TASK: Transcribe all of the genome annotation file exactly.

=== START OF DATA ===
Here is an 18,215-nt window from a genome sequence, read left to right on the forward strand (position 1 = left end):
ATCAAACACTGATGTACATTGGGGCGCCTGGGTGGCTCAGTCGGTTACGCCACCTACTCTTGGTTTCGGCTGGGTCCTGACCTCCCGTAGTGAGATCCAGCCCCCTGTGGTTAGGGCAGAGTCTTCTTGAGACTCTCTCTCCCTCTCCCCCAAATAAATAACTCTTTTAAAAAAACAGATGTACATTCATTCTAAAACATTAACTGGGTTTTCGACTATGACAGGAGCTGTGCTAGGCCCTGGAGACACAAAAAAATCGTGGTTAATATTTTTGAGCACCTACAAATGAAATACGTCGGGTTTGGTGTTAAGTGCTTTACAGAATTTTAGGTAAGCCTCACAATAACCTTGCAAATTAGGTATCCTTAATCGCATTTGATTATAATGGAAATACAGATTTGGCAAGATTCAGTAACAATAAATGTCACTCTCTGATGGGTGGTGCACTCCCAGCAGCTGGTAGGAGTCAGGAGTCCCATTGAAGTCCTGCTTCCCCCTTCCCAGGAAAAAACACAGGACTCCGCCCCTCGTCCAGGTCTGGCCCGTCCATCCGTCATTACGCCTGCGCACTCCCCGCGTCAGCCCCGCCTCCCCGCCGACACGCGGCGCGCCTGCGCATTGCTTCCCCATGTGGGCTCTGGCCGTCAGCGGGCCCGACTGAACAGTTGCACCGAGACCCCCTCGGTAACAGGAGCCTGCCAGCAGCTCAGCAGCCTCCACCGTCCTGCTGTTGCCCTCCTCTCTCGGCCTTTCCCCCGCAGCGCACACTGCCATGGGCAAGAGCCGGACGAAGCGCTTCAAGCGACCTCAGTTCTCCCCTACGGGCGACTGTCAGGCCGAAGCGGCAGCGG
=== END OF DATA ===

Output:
Here is an 18,215-nt window from a genome sequence, read left to right on the forward strand (position 1 = left end):
ATCAAACACTGATGTACATTGGGGCGCCTGGGTGGCTCAGTCGGTTACGCCACCTACTCTTGGTTTCGGCTGGGTCCTGACCTCCCGTAGTGAGATCCAGCCCCCTGTGGTTAGGGCAGAGTCTTCTTGAGACTCTCTCTCCCTCTCCCCCAAATAAATAACTCTTTTAAAAAAACAGATGTACATTCATTCTAAAACATTAACTGGGTTTTCGACTATGACAGGAGCTGTGCTAGGCCCTGGAGACACAAAAAAATCGTGGTTAATATTTTTGAGCACCTACAAATGAAATACGTCGGGTTTGGTGTTAAGTGCTTTACAGAATTTTAGGTAAGCCTCACAATAACCTTGCAAATTAGGTATCCTTAATCGCATTTGATTATAATGGAAATACAGATTTGGCAAGATTCAGTAACAATAAATGTCACTCTCTGATGGGTGGTGCACTCCCAGCAGCTGGTAGGAGTCAGGAGTCCCATTGAAGTCCTGCTTCCCCCTTCCCAGGAAAAAACACAGGACTCCGCCCCTCGTCCAGGTCTGGCCCGTCCATCCGTCATTACGCCTGCGCACTCCCCGCGTCAGCCCCGCCTCCCCGCCGACACGCGGCGCGCCTGCGCATTGCTTCCCCATGTGGGCTCTGGCCGTCAGCGGGCCCGACTGAACAGTTGCACCGAGACCCCCTCGGTAACAGGAGCCTGCCAGCAGCTCAGCAGCCTCCACCGTCCTGCTGTTGCCCTCCTCTCTCGGCCTTTCCCCCGCAGCGCACACTGCCATGGGCAAGAGCCGGACGAAGCGCTTCAAGCGACCTCAGTTCTCCCCTACGGGCGACTGTCAGGCCGAAGCGGCAGCGG